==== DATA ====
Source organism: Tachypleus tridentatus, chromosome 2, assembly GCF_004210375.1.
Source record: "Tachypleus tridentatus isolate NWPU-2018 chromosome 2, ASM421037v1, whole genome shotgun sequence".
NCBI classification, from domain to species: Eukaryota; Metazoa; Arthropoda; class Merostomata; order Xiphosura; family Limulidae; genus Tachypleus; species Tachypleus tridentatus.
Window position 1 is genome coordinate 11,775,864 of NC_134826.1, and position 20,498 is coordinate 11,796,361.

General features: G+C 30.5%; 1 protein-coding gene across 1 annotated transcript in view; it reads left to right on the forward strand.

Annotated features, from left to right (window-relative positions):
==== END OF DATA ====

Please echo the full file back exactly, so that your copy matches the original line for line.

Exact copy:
Source organism: Tachypleus tridentatus, chromosome 2, assembly GCF_004210375.1.
Source record: "Tachypleus tridentatus isolate NWPU-2018 chromosome 2, ASM421037v1, whole genome shotgun sequence".
NCBI classification, from domain to species: Eukaryota; Metazoa; Arthropoda; class Merostomata; order Xiphosura; family Limulidae; genus Tachypleus; species Tachypleus tridentatus.
Window position 1 is genome coordinate 11,775,864 of NC_134826.1, and position 20,498 is coordinate 11,796,361.

General features: G+C 30.5%; 1 protein-coding gene across 1 annotated transcript in view; it reads left to right on the forward strand.

Annotated features, from left to right (window-relative positions):